However, propaganda has its limits. It is likely to be met by cynical skepticism if it is not in harmony with a desire of its recipient. Hitler’s propaganda, for example, fulfilled a German desire for supremacy. What then is the deeper desire that resides in the aversion of Asif Ali Zardari?
The field of psychoanalysis provides us with useful insights in exploring this. What if we consider this attitude of derision merely a ‘symptom’ on a psychoanalytic basis? According to Sigmund Freud, the symptom is a sign of dissatisfaction and defence of our psychic forces. While, ironically, the element of defence makes it enjoyable to us, it actually acts to sustain the very roots of our displeasure. Hence, in a strict sense, the symptom is not a disorder. Rather, it is a silenced truth that we need to hear.
Let us then lend our ears to the murmur of some muffled truths.
In the beginning, it was jealousy. Prior to his marriage to Benazir Bhutto, Asif Ali Zardari had no presence in public memory. No doubt, his family was well-established in Sindh. Hakim Ali Zardari, his father, was elected twice to the parliament and earned a significant fortune out of his business. It was, however, incomparable to the status of BB. She, as daughter of Zulfikar Ali Bhutto, was revered and loved, heroine and queen of the hearts for millions of Pakistanis.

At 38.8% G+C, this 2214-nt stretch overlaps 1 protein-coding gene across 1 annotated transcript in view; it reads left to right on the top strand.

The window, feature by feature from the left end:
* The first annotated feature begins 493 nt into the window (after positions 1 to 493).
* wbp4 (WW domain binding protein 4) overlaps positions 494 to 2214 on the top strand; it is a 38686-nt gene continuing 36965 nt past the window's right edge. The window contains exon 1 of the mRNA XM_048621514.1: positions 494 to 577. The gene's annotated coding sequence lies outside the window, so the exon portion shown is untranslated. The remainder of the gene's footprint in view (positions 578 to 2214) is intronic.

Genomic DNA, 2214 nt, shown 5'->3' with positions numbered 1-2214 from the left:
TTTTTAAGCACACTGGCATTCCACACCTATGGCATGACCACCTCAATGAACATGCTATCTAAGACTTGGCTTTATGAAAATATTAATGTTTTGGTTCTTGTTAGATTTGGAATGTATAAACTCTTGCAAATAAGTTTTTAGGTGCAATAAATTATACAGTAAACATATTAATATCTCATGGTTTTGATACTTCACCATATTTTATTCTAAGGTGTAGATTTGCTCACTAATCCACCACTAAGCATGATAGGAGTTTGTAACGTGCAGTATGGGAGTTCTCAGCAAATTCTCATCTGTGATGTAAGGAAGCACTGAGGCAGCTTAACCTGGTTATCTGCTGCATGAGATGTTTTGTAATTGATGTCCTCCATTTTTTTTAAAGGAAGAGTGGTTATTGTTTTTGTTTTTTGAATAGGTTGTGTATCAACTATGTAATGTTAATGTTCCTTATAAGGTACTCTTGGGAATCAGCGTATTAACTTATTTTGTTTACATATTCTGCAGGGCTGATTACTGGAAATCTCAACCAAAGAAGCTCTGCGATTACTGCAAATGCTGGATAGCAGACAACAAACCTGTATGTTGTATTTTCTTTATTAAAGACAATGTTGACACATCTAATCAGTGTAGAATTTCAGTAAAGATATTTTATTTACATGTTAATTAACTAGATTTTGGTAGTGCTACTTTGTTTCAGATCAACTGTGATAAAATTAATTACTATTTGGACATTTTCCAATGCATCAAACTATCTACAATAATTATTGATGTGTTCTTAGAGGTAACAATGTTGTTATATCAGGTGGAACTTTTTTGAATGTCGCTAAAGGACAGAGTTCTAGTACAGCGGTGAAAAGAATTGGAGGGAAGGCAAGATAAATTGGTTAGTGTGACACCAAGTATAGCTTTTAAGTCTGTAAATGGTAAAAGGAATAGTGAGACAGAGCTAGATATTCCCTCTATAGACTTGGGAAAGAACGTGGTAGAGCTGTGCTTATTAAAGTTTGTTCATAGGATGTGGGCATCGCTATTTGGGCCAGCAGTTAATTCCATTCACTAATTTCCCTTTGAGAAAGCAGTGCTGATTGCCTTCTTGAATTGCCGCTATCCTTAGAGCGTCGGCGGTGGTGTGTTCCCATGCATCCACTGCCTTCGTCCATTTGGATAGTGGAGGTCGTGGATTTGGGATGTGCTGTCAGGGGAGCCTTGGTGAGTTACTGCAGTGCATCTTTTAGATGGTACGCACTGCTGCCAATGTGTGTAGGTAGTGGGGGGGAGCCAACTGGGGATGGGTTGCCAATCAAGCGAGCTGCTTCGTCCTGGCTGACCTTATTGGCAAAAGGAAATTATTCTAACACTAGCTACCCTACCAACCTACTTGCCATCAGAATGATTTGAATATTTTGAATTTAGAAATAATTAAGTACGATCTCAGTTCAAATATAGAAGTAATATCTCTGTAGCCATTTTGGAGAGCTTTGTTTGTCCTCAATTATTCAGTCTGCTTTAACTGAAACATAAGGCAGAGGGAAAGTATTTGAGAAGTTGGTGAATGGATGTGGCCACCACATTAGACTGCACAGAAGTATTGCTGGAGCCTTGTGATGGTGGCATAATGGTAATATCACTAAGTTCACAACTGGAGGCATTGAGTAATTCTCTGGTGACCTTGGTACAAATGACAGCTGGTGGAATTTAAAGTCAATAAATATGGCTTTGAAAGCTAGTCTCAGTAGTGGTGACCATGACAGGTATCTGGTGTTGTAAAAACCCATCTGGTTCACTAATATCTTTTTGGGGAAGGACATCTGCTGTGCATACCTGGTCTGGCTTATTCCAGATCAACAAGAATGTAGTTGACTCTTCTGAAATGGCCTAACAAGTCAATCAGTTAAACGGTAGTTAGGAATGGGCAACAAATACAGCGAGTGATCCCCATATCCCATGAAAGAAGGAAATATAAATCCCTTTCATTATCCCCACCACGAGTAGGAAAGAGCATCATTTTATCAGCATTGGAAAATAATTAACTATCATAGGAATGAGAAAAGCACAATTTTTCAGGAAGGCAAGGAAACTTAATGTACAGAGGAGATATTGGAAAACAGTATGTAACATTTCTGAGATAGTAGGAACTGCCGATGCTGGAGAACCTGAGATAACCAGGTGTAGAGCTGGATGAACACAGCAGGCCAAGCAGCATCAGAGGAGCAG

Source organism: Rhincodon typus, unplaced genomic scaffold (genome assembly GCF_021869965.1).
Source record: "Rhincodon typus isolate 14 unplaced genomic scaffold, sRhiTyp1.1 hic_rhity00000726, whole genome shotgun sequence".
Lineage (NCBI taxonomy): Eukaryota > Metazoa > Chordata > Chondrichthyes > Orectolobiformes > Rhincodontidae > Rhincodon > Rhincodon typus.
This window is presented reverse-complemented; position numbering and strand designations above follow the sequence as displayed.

It is said that love knows no barriers. Whenever there is love, it renders such barriers into objects of jealousy and hatred. Tragically, Asif Ali Zardari turned to be the victim of this dangerous passion. Despised by both foes and friends of BB, I recall how he was considered the main cause of political hardships for BB through the 1990s. The PPP workers time and again defied BB’s repeated calls to organise public protests against his imprisonment.
In psychoanalysis, scapegoating is attributed to the process of displacement and projection. Practically, it refers to an act of shifting the responsibility of our own faults and problems towards a certain target. Hence, it helps to eliminate negative feelings and justifies self-righteous discharge of aggression. It makes it easier to maintain a strict, albeit false, separation between good and evil. The primordial status of ritualistic-symbolic scapegoating confirms how deeply, unconsciously, it is rooted in our minds.
Thus parallel to the jealousy, scapegoating is another psychic mechanism which makes Asif Ali Zardari easy to despise. For decades now he has been blamed for everything bad or wrong. Allegations are writ large in any discussion of Zardari, from corruption to the murder of his wife; his persona embodies the duplicity and violence perceived to be endemic to the political discourse in Pakistan.
So how to conclude? Perhaps it is time to recognise the nature of Zardari’s political contribution to democracy in Pakistan. With his patience and prudence, he has brought agonistic confrontation to the core of our democracy, which is in fact its very condition of existence. If, as Sigmund Freud says, hate is frequently a forerunner of love, could this be the case for Asif Ali Zardari?